[4] Our analysis uses surface O3 fields measured at the Environmental Protection Agency's Aerometric Information Retrieval System (EPA AIRS) monitoring sites in the eastern United States for the summer of 1995 to compare and evaluate simulations of O3 pollution from (1) the regional Multiscale Air Quality Simulation Platform (MAQSIP) model (36 km2 resolution) [Kasibhatla and Chameides, 2000; Hogrefe et al., 2001a, 2001b], (2) the global GEOS-CHEM model at 2° × 2.5° resolution, and (3) GEOS-CHEM at 4° × 5° resolution. We have previously used the GEOS-CHEM model to examine intercontinental transport of O3 pollution and the origin of the O3 background in the United States [Fiore et al., 2002a, 2002b; Li et al., 2002]. Fiore et al. [2002a] showed that GEOS-CHEM captures regional high-O3 episodes in the eastern United States during the summer of 1995 and reproduces the “piston effect” (the highest O3 values exhibit the largest response to reductions in U.S. anthropogenic emissions from 1980 to 1995) [Lefohn et al., 1998]. We analyze here standard statistical metrics and empirical orthogonal functions (EOFs) to assess the ability of GEOS-CHEM to simulate the observed regional structure of O3 pollution episodes in the eastern United States as compared to the regional MAQSIP model.

2. Model Description

2.1. MAQSIP Model

[5] The MAQSIP [Odman and Ingram, 1996] regional photochemical model is driven by meteorological fields from the MM5 model and is similar to the CMAQ (Community Multi-scale Air Quality) modeling system [Byun and Ching, 1999]. The MAQSIP simulation analyzed here covers the eastern United States (Figure 1a), has 36 × 36 km2 resolution, and extends over June–August 1995 [Kasibhatla and Chameides, 2000; Hogrefe et al., 2001a, 2001b]. There are 22 vertical sigma levels up to 100 hPa, with a surface layer 38 m deep and 11 layers below 1500 m. Boundary conditions for O3 are 35 ppbv everywhere. Ozone chemistry is simulated with the Carbon Bond Mechanism [Gery et al., 1989; Kasibhatla et al., 1997]. The emission inventory is described by Houyoux et al. [2000]. Biogenic emissions are from the Biogenic Emission Inventory System 2 (BEIS2) [Geron et al., 1994]. The simulation for the summer of 1995 has been evaluated previously with surface O3 observations from the AIRS network [Kasibhatla and Chameides, 2000; Hogrefe et al., 2001b]. Hogrefe et al. [2001a, 2001b] found that while seasonal mean concentrations are captured well, the variance is underestimated with the largest bias in the southern part of the domain. They found that the meteorological processes in MM5 are well represented at synoptic timescales but not at the shorter diurnal and intraday timescales, so that O3 cannot be simulated properly at the latter scales.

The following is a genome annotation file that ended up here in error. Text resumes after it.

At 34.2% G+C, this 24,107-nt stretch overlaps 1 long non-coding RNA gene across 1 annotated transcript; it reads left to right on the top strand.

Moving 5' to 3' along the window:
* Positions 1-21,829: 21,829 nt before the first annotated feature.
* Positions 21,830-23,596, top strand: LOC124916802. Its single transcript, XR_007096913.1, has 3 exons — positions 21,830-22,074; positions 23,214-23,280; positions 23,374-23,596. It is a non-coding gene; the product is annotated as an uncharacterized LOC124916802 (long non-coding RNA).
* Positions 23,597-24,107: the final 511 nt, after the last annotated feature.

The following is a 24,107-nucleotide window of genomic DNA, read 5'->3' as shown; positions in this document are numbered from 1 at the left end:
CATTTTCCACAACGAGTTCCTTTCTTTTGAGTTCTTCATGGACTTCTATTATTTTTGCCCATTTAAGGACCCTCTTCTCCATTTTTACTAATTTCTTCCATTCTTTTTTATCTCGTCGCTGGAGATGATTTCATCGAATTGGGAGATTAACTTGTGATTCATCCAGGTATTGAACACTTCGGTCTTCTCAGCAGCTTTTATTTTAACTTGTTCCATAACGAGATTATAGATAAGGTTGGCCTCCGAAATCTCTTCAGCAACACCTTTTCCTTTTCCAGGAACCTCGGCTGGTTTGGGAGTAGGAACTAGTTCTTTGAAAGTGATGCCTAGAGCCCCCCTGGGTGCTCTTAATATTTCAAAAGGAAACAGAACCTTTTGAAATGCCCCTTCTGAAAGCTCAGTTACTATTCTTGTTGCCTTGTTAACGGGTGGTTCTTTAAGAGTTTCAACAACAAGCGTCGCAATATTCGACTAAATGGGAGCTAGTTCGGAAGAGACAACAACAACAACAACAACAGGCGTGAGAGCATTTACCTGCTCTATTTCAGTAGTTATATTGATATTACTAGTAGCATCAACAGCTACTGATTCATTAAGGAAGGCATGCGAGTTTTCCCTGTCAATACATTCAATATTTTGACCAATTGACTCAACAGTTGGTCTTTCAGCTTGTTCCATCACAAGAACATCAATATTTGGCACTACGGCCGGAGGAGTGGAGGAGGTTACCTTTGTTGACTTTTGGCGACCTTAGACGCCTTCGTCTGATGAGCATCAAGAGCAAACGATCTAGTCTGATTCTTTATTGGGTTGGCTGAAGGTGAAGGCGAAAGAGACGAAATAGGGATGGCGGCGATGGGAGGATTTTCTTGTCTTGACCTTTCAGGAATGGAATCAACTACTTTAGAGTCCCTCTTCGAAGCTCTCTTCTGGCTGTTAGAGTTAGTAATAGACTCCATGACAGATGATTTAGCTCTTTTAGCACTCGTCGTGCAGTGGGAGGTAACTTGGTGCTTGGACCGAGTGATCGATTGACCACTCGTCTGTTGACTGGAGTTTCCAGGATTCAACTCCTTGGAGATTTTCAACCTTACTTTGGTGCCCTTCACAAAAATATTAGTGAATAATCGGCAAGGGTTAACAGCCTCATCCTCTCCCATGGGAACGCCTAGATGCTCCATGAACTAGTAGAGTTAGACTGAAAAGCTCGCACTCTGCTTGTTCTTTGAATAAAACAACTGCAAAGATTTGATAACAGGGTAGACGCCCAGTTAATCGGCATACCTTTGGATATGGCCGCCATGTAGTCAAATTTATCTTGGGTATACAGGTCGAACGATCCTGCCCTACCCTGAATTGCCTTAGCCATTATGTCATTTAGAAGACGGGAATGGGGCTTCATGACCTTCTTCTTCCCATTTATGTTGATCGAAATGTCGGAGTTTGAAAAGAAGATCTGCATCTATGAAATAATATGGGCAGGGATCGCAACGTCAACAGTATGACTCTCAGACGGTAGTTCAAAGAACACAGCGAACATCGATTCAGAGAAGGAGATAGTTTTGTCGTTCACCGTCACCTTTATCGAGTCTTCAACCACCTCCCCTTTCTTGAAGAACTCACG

Figure 1.

Mean afternoon (1300–1700 LT) surface O3 concentrations (ppbv) in June–August 1995. (left column) AIRS observations averaged onto the MAQSIP (36 × 36 km2) and GEOS-CHEM (2° × 2.5° and 4° × 5°) model grids. (middle column) Simulated fields from the MAQSIP and GEOS-CHEM models. (right column) Difference between observed and simulated fields (model bias). The color scale is designed to resolve regional features rather than extreme concentrations and saturates. The range of observed values is 34–73 (MAQSIP), 31–66 (GEOS-CHEM 2° × 2.5°), and 33–63 (GEOS-CHEM 4° × 5°). The range of simulated values is 17–103 (MAQSIP), 34–74 (GEOS-CHEM 2° × 2.5°), and 32–67 (GEOS-CHEM 4° × 5°). The maximum differences are −28 and +43 ppbv (MAQSIP), −6 and +26 ppbv (GEOS-CHEM 2° × 2.5°), and −3 and +12 ppbv (GEOS-CHEM 4° × 5°).

2.2. GEOS-CHEM Model

[6] The GEOS-CHEM global model of tropospheric chemistry [Bey et al., 2001] uses assimilated meteorological data from the NASA Goddard Earth Observing System (GEOS). The simulation for June–August 1995 presented here was described previously by Fiore et al. [2002a]. It uses GEOS-CHEM version 3.3 (http://www-as.harvard.edu/chemistry/trop/geos). There are 20 vertical sigma layers, with five layers located below 2 km and a surface layer of roughly 100 m depth. Simulations were conducted with both 2° × 2.5° and 4° × 5° horizontal resolution. Anthropogenic emissions for summer 1995 in the eastern United States are from the Southern Appalachian Mountain Initiative (SAMI) inventory [Ogburn et al., 2000; E. H. Pechan and Associates, Inc., Development of SAMI 1990 base year emissions inventory, draft report prepared for Southern Appalachian Mountains Initiative, January 1999]. The chemical mechanism is described by Bey et al. [2001] and builds upon the heritage from Lurmann et al. [1986].